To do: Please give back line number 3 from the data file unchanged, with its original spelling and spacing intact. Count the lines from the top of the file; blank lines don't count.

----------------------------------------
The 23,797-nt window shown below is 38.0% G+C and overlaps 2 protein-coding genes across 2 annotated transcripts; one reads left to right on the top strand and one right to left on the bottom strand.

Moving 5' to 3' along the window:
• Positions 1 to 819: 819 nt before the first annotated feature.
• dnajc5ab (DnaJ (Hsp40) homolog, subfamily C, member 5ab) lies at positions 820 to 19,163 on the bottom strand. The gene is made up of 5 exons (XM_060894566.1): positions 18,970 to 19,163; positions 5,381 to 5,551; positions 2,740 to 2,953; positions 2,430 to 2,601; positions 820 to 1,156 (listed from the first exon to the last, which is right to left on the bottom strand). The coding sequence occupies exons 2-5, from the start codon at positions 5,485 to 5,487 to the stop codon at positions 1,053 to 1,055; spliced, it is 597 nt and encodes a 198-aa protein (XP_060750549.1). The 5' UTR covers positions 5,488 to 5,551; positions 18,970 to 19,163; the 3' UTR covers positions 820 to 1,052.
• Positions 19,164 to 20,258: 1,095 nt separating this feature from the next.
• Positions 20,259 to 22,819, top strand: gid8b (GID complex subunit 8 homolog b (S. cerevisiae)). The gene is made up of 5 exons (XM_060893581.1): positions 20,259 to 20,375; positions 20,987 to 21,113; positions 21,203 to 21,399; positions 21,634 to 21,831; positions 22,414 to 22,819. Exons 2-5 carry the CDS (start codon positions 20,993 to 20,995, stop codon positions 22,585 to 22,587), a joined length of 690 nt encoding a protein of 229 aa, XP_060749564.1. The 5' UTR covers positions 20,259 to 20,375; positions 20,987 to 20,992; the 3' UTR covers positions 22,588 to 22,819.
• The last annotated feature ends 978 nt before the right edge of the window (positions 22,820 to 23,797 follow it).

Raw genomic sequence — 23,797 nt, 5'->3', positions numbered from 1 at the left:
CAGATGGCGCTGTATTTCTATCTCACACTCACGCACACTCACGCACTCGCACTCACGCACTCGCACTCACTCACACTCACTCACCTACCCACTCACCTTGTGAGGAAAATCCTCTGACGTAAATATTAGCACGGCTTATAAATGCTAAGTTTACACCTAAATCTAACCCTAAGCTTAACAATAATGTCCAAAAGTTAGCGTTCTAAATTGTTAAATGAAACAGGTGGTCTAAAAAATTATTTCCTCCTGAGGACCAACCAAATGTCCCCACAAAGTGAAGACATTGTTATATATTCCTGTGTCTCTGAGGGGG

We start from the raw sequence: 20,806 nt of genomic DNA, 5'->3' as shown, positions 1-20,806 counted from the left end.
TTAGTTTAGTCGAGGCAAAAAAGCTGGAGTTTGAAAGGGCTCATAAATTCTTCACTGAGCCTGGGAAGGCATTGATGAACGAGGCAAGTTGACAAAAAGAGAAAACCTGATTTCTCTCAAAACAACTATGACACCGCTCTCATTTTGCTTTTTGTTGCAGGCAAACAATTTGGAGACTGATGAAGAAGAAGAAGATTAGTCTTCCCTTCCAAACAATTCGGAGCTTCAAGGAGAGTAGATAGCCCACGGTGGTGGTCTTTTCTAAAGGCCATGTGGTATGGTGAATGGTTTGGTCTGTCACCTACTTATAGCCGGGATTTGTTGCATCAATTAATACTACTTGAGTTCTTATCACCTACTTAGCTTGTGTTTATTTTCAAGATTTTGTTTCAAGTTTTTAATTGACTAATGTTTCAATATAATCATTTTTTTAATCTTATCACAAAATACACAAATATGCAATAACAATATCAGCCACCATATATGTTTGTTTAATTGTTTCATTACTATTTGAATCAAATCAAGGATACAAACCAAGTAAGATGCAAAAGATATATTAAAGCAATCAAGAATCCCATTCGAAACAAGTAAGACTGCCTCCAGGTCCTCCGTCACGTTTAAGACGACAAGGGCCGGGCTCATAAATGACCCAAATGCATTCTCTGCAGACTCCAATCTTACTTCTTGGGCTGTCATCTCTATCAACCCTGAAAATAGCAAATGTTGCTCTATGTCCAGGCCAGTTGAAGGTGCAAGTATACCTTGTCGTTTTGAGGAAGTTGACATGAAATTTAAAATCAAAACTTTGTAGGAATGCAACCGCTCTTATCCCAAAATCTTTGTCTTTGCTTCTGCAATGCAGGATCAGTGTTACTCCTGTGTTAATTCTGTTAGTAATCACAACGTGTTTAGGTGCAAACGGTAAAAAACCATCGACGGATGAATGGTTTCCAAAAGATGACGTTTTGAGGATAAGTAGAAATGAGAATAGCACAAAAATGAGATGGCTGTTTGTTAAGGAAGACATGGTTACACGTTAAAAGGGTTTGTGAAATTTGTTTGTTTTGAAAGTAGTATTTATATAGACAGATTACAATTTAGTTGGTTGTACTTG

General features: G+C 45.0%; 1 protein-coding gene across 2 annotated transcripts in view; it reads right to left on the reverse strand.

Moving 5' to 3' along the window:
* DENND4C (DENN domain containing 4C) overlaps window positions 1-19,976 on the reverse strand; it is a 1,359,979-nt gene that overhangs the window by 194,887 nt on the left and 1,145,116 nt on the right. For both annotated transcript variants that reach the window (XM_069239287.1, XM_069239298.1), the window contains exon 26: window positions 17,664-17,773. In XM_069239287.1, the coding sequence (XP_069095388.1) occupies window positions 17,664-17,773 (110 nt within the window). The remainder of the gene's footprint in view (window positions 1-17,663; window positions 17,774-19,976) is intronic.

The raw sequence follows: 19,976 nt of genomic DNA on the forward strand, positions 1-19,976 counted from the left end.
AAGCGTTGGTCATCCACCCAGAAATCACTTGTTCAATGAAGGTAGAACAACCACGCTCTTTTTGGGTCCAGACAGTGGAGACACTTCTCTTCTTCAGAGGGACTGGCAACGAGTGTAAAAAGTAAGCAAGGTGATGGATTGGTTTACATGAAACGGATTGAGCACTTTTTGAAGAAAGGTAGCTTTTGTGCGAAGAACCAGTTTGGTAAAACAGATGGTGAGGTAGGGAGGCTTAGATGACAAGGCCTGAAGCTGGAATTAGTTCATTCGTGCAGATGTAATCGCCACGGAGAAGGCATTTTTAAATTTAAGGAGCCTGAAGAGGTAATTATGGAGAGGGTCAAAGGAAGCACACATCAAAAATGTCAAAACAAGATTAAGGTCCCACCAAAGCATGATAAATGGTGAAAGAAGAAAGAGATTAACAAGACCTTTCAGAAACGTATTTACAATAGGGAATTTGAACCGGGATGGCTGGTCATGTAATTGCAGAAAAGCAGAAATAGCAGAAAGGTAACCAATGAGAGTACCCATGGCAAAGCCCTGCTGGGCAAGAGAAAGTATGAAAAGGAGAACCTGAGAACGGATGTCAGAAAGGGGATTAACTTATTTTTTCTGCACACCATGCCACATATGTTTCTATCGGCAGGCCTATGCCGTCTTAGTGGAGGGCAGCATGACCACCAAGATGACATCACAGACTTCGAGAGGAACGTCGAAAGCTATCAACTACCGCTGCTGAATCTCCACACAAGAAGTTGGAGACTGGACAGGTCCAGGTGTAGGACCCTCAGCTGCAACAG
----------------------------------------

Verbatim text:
• Positions 1 to 819: 819 nt before the first annotated feature.